The Sabres don’t need to adjust their top line

Victor Olofsson needs to play with Jack Eichel more than Jeff Skinner

One of the hot topics these days surrounding the Buffalo Sabres is the struggles of Jeff Skinner and why he doesn’t play on a line with Jack Eichel. That duo led the scoring last season but we haven’t seen them play together most of the season at 5 on 5.

Victor Olofsson has stepped into that spot on the top line left wing alongside the Sabres captain this season. Ralph Krueger has indicated that his approach with Skinner playing on his own line is to spread out the scoring. In theory, this is the correct decision. As I wrote a few weeks ago, loading up on one line doesn’t ensure long-term success.

The interesting part is that the line Olofsson, Eichel, and Sam Reinhart are scoring at a higher rate of goals per 60 at 5 on 5 (3.22) this season than the line of Skinner, Eichel, and Reinhart (3.13) last year.

Career Lows

The problem at this point is Skinner is in the middle of the longest scoring drought of his career. He hasn’t scored a goal in his last 23 games and that has stretched over two months.

So, why not put him back with Eichel to see if that will kickstart the scoring again? Well, the answer seems simple and something Krueger has mentioned as well; it’s not best for the team. With Olofsson back in the lineup, he needs to stay on the top line. He needs the play-driving ability of Eichel more than Skinner.

While he’s not scoring goals, the 27-year-old winger is still generating offense and getting scoring opportunities. He leads the team in individual shot quality at 5 on 5 this season, according to Evolving Hockey. Skinner also is getting a higher rate of unblocked shot attempts per 60 minutes than he was last season with Eichel. The difference is the puck isn’t going in the net this season. In all situations, Skinner is shooting two goals below expected, which is the lowest on the team. His shooting percentage is a career-low of 7.3% this season.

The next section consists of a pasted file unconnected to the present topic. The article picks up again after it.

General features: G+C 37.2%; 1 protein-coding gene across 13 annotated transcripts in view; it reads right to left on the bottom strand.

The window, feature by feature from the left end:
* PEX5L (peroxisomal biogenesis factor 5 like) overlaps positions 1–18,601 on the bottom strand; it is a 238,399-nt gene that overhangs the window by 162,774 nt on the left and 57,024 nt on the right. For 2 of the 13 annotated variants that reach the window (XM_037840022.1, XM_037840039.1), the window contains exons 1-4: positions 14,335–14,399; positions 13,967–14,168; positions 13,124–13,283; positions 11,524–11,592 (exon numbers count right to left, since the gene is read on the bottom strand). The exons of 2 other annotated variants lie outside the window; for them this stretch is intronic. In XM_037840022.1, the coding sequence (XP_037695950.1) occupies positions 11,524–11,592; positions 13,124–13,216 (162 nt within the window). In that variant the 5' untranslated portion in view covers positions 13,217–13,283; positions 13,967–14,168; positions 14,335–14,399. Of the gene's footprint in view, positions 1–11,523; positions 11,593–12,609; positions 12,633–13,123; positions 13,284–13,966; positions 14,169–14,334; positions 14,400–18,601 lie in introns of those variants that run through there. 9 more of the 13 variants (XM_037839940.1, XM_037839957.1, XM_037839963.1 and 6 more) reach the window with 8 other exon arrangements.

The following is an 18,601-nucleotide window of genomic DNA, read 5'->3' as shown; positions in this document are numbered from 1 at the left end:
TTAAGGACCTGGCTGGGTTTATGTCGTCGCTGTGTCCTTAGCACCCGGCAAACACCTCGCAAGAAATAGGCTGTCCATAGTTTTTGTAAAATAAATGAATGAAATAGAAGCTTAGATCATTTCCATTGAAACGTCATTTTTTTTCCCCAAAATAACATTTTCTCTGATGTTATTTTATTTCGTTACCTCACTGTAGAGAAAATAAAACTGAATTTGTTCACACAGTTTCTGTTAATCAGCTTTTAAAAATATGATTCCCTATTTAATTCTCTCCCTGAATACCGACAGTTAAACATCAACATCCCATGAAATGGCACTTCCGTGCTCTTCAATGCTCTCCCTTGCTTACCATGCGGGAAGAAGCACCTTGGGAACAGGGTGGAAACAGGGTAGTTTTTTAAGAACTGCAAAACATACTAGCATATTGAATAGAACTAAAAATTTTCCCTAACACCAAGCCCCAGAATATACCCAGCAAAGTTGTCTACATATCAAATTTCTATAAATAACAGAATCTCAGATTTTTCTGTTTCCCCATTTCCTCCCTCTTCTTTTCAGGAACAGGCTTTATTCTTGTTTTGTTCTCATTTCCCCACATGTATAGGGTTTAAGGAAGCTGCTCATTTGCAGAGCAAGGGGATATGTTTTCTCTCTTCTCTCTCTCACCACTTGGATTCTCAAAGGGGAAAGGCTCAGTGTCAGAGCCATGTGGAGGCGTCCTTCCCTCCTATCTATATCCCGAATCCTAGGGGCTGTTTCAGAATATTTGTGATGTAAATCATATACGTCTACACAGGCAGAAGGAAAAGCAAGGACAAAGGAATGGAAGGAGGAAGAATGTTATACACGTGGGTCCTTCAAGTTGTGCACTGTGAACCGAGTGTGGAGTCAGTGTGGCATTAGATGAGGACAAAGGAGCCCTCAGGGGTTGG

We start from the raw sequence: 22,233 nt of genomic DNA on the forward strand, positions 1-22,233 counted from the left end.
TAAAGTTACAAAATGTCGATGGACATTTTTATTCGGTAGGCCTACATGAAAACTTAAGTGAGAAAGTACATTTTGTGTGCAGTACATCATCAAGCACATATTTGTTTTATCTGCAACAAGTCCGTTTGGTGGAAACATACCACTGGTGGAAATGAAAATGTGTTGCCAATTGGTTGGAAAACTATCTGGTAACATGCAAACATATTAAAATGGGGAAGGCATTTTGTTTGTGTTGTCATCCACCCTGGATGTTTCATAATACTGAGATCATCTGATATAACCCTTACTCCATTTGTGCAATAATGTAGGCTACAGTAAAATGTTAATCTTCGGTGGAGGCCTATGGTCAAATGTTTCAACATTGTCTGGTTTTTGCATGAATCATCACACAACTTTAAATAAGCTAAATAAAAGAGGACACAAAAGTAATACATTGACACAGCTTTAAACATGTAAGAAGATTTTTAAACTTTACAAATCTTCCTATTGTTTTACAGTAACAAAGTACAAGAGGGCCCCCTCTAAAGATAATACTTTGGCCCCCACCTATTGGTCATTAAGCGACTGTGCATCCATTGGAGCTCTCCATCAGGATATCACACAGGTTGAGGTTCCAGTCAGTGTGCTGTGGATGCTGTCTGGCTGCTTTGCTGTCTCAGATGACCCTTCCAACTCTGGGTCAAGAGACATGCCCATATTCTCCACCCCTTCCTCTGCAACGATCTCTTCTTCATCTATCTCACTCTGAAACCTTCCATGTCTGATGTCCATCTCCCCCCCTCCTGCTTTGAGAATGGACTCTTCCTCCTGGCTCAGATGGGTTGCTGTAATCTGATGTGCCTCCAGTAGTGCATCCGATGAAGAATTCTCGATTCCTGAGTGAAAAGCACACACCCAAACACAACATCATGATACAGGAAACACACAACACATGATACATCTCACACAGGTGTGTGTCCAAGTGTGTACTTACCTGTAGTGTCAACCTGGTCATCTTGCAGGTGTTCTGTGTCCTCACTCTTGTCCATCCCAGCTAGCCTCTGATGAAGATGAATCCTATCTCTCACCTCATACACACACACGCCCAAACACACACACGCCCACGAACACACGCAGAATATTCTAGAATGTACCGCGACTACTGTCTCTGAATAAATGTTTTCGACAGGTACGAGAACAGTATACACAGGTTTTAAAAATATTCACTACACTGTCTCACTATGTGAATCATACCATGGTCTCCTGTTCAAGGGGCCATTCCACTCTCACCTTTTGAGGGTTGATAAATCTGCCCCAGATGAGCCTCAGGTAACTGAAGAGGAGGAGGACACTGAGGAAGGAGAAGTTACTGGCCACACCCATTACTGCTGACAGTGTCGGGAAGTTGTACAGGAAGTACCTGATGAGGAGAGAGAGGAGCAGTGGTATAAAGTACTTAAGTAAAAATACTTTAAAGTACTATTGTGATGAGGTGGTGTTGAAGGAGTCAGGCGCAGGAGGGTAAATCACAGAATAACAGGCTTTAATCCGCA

All of this points to signs that a turnaround is on the horizon and he doesn’t need Eichel to score goals. He came to the Sabres as one of the best 5 on 5 scorers in the game with his most common linemates being Derek Ryan, Elias Lindholm, Victor Rask, Lee Stempniak, and Phillip Di Giuseppe over his last three years with the Carolina Hurricanes.

The Dependent Scorer

Olofsson, on the other hand, is not as good of a player at 5 on 5 as Skinner. At this point in his career, he doesn’t have the ability to generate offense on his own without the help of a top-end center. We all know of the dangerous shot that the 24-year-old rookie has in his arsenal.

He’s an excellent power play weapon as well, but his 5 on 5 game, while improved, isn’t at a high level. Playing with the protection of two of the best forwards on the roster (Eichel and Reinhart) has allowed him to have success as a rookie in the NHL. The Evolving Hockey RAPM impacts tell the story of a player that has some shortcomings at 5 on 5. His on-ice shot attempts and shot quality impacts are the worst of any forward currently on the roster. It’s likely his high quality of teammates is dragging down the numbers a little but still indicates that he’s a dependent scorer.

The good news is that having an elite shot allows a player to outperform shortcomings in other areas of the game. At that same time that player is likely never going to be able to drive the offense without support from linemates.


To be honest, most of this discussion on lines is an exercise in futility. Until there’s more talent added to the forward group, there’s not going to be an optimal lineup. If you do want to make a case to move any player off the top line, that player is Reinhart.

Moving him off that line the remainder of the season gives him the opportunity to showcase he can carry his own line. It also gives Skinner another elite forward that he can play with. Then Krueger can move a player like Conor Sheary onto the wing with Olofsson and Eichel.

Krueger can still get Skinner some minutes with Eichel on the power play and in situational circumstances. There’s no reason late in the third period if the team is trailing or tied that Skinner could not get a few chances to play with Eichel. These are the types of in-game decisions that you hope your coach understands.

We’ll see how the Sabres head coach puts his lineup together the remainder of the season, but keeping Olofsson with Eichel instead of Skinner is probably the right decision at this time.

Data via Evolving Hockey and Moneypuck